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Two episodes in, and this show is hitting on all cylinders, with few if any flaws. The animation during Kaori’s performance was fantastic, and while we have Beethoven to partially thank for elevating the scene, we have whomever put such a provocative, avant-garde spin on his Sonata for elevating it even more. I want a musical performance in every episode. And I want to watch Kaori and Arima to play together…like soon. Bra-fucking-vo. Encore! Buick Encore!!

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Mimi wo Sumaseba

During summer vacation, lazy bookworm Tsukishima Shizuku observes an cat riding on the train. Intrigued, she decides to follow him. The chase leads her to Amasawa Seiji, a boy who dreams of becoming a violin maker, and The Baron, a cat figurine who, along with Seiji, inspires her to explore her own creative pursuit: a fantasy novel. Shizuku and Seiji fall for one another just as he’s headed off to Italy for two months, and Shizuku contends with the loneliness by burying herself in her novel, affecting her marks and leading to a family meeting. When her trials are over and she delivers the draft of her novel to Seiji’s grandpa, The Baron’s owner, it evokes in him memories of his own lost love. Seiji returns, and he and an elated Shizuki take his bike to the highest point in town to watch the sunrise together.

We’ve wanted to review this film for a while now. Directed by the late Kondou Yoshifumi (who died before his time) with storyboards by Miyazaki, It’s a classic and perhaps our favorite Ghibli film (our top 3 tend to fluctuate), one that focuses on the real-life struggles of young people and limits the fantasy elements to their imaginations. We take an instant liking to Shizuku, remembering the endless possibilities of summer often boiling down to goofing off (or in her case, reading books indoors) until it’s suddenly gone. It’s full of brilliant moments like the transition from the dark clouds encroaching on a summer afternoon to the first day of school when it’s pouring, enhanced by Nomi Yuuji’s stirring, soaring orchestral score (gives us goosebumps every time). Meeting Seiji requires some degree of coincidence – call it fate – but their budding romance is straightforward and expertly handled. There are times, perhaps, when a kiss is called for, but the lack of overt gestures of affection doesn’t detract from the romance here. It’s understated, mature, and feels very real.

The film takes place in beautifully-rendered, intricately-detailed, sprawling West Tokyo in 1994, which is a character in and of itself. The hum and pulse of the city, with its engines and horns and sirens, people weaving around trains and bikes and cars, it’s all so vital and alive. Shizuku’s various moods as she walks and runs through the twisting streets are all perfectly accompanied by Nomi’s score, and there’s great contrast between Shizuku’s crowded, cave-like apartment (God, we love that apartment) and the gorgeous vistas of the dramatically-perched antique store (the vistas from the deck are superb!). We also enjoyed the side characters, from the very cat-like cat Moon to Shizuku’s pushy big sister and progressive parents, who let her do what she wants as long as she takes responsibility if she fails in her creative pursuit.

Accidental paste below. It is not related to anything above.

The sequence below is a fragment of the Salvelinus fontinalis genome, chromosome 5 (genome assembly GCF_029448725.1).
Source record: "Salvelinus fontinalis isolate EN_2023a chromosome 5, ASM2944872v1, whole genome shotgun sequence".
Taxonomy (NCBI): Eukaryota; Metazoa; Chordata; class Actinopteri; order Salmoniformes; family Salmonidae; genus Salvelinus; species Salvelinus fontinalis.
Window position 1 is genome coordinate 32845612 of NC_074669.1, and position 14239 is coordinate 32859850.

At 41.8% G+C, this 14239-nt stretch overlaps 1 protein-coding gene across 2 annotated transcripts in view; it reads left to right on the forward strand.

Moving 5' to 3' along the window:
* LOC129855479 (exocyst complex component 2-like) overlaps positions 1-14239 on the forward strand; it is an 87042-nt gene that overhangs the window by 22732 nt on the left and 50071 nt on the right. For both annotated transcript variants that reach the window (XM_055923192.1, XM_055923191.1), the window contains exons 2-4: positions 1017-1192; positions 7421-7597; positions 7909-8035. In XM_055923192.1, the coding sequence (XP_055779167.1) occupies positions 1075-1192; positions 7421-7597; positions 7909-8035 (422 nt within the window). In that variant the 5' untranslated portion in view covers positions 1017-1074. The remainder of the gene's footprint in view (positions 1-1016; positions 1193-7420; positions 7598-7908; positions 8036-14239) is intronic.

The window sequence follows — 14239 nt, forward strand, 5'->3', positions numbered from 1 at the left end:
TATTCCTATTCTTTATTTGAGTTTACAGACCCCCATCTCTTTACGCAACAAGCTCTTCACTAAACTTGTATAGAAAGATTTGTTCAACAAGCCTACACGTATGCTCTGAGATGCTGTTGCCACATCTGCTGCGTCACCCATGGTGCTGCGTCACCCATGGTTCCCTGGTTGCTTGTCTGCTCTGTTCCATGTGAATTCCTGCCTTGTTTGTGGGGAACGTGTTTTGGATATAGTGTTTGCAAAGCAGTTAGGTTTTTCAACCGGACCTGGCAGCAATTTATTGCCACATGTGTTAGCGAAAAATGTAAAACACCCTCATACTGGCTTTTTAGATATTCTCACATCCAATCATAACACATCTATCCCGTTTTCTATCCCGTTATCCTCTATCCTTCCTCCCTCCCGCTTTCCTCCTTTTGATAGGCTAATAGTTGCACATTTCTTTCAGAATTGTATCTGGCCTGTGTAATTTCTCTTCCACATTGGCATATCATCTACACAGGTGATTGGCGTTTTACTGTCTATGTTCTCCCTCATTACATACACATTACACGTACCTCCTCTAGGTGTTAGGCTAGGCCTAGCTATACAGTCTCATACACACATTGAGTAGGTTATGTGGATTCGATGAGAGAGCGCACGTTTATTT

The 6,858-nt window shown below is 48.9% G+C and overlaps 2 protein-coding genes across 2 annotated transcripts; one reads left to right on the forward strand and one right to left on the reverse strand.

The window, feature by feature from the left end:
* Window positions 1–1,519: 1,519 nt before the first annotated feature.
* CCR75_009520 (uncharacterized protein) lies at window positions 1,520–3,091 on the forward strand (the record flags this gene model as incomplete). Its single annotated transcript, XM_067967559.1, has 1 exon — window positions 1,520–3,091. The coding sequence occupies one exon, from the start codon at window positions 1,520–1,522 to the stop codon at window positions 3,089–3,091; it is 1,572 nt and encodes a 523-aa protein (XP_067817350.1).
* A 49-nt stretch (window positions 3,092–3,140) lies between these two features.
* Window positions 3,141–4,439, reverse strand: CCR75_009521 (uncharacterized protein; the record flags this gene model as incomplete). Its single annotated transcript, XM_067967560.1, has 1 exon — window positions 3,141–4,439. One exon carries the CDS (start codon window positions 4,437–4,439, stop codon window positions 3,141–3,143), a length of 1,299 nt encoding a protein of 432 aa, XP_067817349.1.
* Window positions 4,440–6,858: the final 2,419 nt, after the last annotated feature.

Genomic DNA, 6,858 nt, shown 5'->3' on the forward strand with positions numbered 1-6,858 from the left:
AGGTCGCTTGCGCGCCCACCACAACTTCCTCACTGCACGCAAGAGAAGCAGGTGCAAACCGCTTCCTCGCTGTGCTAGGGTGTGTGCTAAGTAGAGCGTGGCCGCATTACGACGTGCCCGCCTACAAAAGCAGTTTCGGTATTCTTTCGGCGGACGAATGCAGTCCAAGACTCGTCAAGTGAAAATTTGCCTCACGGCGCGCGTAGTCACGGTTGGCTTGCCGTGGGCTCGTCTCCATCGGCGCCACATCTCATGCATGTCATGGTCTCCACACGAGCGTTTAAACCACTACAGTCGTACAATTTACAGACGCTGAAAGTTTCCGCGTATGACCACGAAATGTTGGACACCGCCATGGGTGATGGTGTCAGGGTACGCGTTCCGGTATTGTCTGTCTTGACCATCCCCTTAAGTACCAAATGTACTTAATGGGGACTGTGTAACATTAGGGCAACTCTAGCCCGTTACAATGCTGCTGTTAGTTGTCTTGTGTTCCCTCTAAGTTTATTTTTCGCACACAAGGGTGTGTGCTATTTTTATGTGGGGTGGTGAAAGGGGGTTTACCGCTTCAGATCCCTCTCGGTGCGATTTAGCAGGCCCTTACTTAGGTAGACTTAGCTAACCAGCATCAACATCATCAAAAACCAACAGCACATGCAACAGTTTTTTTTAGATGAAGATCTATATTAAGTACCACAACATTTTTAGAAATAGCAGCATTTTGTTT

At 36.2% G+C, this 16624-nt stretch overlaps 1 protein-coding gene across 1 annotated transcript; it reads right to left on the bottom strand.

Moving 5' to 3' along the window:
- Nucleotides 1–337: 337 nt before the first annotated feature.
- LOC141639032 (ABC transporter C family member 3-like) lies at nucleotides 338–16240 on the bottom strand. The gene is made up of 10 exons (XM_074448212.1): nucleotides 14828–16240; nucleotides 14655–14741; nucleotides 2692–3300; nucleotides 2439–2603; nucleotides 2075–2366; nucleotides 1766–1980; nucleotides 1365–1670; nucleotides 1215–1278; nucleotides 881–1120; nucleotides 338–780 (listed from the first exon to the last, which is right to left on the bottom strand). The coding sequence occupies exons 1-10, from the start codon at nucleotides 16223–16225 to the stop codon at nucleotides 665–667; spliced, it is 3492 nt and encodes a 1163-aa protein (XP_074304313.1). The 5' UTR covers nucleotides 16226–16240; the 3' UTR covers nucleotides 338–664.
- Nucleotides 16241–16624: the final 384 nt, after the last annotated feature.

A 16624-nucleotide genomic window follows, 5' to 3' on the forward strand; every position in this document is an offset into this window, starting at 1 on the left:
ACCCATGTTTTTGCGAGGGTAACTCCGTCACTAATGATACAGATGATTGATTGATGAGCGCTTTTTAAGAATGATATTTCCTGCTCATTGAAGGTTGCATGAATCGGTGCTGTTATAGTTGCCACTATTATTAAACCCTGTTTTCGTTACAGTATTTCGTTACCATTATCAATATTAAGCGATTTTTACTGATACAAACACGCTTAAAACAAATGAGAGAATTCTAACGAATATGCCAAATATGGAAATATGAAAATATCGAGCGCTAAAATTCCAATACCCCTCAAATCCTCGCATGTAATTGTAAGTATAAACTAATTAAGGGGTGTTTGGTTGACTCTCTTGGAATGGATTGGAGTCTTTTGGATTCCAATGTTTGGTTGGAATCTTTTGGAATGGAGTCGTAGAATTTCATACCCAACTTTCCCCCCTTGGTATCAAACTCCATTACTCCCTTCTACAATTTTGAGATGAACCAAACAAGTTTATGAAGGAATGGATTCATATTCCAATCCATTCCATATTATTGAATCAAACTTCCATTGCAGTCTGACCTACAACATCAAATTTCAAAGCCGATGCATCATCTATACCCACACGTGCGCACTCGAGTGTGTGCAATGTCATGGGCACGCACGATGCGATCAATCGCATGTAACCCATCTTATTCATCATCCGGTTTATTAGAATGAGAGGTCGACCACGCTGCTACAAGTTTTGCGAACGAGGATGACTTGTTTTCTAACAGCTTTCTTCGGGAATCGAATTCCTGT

We could frankly muse about how much ass this film kicks all day. It transports us back to nineties West Tokyo and drops us right in the middle of the life of a girl tentatively striking out on her own road and, while on it, meets someone she can share the journey with. Whenever we watch it, it always lifts our spirits. It even inspired us to write our own novel, while being mindful not to expect instant perfection, but starting with roughly-hewed ore from which gems can be polished through hard work and patience.


Rating: 10 (Masterpiece)

RABUJOI World Heritage List

Car Cameos: In a word, tons. There are cars, trucks, buses, and bikes zooming every which way, and Shizuku has some close calls while crossing the street or walking alongside it with Seiji. Recognizable models we spotted include a BMW 5-Series (E34); Honda Legend; Hino S’elega bus; an old Mitsubishi Delica; an original Mini Cooper; a Mitsubishi Fuso Canter truck; a Toyota Corolla (E80) multiple Toyota Comfort and Nissan Cedric Y31 taxis; a civilian Toyota Crown (S130); and a  Volkswagen Golf III. We’re not sure what kind of kei van Seiji’s gramps putters around in…or the makes/models of the myriad motorbikes buzzing around.